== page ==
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GRBJ Highlight: The presidential candidates and their tax policies

Tax policy is becoming one of the major issues of the 2016 presidential campaign. How will the upcoming election impact your personal tax situation?

Here is a summation of each candidate’s business, individual and estate tax proposals. This is not an endorsement of either candidate; rather, it’s an overview of their platforms as they pertain to taxes.

Hillary Clinton

  • Cut taxes for small businesses by expanding Section 179 expensing, increase the number of businesses that are eligible for cash basis accounting, quadruple the size of the startup deduction from $5,000 to $20,000, create a small business “standard deduction,” and expand the Affordable Care Act credit for small businesses.
  • Enact business tax credits for profit-sharing and apprenticeships.
  • Reform the Net Investment Income Tax (NIIT) and self-employment taxes, by broadening the NIIT tax base to include more business income.
  • Create a 4 percent “surcharge” on high-income individual taxpayers with Adjusted Gross Income (AGI) above $5 million.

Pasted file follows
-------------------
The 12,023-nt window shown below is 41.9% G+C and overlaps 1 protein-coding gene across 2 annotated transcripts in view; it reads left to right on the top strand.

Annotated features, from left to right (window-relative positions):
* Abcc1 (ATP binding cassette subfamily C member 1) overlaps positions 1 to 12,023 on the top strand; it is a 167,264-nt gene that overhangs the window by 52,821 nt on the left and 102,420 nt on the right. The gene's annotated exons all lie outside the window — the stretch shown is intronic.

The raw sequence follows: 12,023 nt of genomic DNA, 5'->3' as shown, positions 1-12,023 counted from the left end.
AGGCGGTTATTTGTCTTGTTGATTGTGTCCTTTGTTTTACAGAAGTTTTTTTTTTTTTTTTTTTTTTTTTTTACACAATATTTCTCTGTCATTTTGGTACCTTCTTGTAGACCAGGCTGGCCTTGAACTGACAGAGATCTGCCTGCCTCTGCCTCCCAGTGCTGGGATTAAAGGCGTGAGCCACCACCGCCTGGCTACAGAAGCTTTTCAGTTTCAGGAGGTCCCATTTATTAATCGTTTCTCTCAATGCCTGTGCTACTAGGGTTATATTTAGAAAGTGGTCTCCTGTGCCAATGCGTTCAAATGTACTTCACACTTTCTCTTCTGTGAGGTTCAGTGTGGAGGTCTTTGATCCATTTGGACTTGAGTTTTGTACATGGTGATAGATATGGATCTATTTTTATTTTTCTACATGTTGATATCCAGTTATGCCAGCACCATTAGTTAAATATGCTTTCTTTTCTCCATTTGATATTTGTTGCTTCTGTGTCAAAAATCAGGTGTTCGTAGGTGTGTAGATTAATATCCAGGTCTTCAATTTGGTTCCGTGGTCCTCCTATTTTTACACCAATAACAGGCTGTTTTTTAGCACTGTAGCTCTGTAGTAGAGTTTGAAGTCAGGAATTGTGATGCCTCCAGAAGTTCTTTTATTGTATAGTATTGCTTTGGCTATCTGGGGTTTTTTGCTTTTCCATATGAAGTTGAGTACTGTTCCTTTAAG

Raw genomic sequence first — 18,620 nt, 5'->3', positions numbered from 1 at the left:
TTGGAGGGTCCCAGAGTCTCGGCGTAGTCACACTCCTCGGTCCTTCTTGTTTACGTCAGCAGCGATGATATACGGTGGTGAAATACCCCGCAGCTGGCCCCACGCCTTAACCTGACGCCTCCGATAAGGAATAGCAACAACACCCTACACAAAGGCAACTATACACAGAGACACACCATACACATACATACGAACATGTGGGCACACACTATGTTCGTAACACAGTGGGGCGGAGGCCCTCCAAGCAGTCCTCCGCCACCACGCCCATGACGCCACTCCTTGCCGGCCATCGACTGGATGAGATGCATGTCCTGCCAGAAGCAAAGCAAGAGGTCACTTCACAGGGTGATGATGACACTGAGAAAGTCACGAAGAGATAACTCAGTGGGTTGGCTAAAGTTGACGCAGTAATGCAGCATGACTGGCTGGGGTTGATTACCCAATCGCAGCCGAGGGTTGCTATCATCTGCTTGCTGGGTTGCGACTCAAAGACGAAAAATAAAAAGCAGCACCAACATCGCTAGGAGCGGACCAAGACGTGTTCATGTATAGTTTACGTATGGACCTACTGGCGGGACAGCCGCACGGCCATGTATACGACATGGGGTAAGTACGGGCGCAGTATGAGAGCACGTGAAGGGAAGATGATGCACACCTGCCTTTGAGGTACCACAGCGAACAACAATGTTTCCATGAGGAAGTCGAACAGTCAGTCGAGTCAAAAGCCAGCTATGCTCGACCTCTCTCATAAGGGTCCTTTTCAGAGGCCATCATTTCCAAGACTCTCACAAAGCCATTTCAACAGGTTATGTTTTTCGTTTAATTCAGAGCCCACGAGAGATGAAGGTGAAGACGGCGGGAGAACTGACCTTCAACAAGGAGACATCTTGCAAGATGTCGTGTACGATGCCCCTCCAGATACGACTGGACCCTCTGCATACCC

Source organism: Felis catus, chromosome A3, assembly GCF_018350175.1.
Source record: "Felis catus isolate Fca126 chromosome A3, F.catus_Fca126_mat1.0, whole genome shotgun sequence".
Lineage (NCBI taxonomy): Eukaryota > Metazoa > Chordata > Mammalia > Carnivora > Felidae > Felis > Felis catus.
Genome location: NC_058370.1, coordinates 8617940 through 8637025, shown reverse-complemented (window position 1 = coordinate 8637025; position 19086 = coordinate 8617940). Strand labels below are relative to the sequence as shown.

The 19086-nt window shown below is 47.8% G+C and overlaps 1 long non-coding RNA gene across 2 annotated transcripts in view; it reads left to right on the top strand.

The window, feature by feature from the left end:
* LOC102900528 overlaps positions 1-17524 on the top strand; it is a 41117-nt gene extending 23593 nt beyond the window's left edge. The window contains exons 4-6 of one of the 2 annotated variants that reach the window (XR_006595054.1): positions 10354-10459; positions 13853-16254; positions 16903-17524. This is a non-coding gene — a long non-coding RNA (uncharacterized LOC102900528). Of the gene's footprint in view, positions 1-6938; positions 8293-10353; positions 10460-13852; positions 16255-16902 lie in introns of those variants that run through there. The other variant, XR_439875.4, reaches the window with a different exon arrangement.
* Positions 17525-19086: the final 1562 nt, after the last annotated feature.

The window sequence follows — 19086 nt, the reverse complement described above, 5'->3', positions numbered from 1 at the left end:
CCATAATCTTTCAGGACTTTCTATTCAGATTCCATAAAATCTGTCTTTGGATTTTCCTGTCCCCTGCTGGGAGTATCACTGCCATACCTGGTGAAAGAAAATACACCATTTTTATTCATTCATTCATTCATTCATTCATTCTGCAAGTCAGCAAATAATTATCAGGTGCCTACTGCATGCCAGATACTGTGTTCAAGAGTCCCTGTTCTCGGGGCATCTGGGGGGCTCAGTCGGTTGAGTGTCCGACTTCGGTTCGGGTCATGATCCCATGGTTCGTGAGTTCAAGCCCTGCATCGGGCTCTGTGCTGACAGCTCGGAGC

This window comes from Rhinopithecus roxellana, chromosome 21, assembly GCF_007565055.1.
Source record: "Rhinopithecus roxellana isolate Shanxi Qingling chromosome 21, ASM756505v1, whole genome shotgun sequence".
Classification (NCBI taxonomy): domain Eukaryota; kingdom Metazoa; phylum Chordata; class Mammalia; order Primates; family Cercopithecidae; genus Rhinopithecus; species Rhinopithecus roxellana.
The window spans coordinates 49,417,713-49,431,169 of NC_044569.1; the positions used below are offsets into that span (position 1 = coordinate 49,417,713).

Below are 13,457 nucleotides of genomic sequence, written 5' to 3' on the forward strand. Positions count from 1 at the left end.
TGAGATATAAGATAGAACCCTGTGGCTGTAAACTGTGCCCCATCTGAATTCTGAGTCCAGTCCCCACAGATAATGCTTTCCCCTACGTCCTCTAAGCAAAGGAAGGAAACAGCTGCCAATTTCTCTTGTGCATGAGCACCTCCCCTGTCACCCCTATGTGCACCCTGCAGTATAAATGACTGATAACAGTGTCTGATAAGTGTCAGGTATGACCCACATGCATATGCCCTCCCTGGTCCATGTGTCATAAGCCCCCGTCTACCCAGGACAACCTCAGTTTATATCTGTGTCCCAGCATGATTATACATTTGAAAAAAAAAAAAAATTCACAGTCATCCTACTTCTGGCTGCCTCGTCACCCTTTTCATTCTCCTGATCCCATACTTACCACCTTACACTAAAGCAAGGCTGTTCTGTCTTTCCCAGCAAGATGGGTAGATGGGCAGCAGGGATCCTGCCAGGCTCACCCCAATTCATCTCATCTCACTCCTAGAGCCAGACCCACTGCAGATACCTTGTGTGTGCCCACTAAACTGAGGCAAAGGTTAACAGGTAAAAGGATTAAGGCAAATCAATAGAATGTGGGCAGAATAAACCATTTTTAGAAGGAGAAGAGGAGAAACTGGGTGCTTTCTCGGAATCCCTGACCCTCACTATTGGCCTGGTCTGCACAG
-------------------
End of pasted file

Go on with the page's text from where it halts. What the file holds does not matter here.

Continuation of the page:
• Enact the “Buffett Rule,” establishing a 30 percent alternative minimum tax on taxpayers with AGI above $1 million. The alternative minimum tax (AMT) would phase in between $1 million and $2 million of AGI.
  • Adjust the maximum capital gain rate to a rate greater than 20 percent.
  • Lower the estate tax exemption amount to $3.5 million per person and enact a progressive rate on estates with a top rate of 65 percent on estates valued at over $1 billion.

Donald Trump

  • Reduce the corporate income tax rate from 35 percent to 15 percent.
  • Eliminate the domestic production activities deduction (IRC Section 199) and all other business credits, except the research and development credit.

Interested to learn more? Read the rest on the Grand Rapids Business Journal

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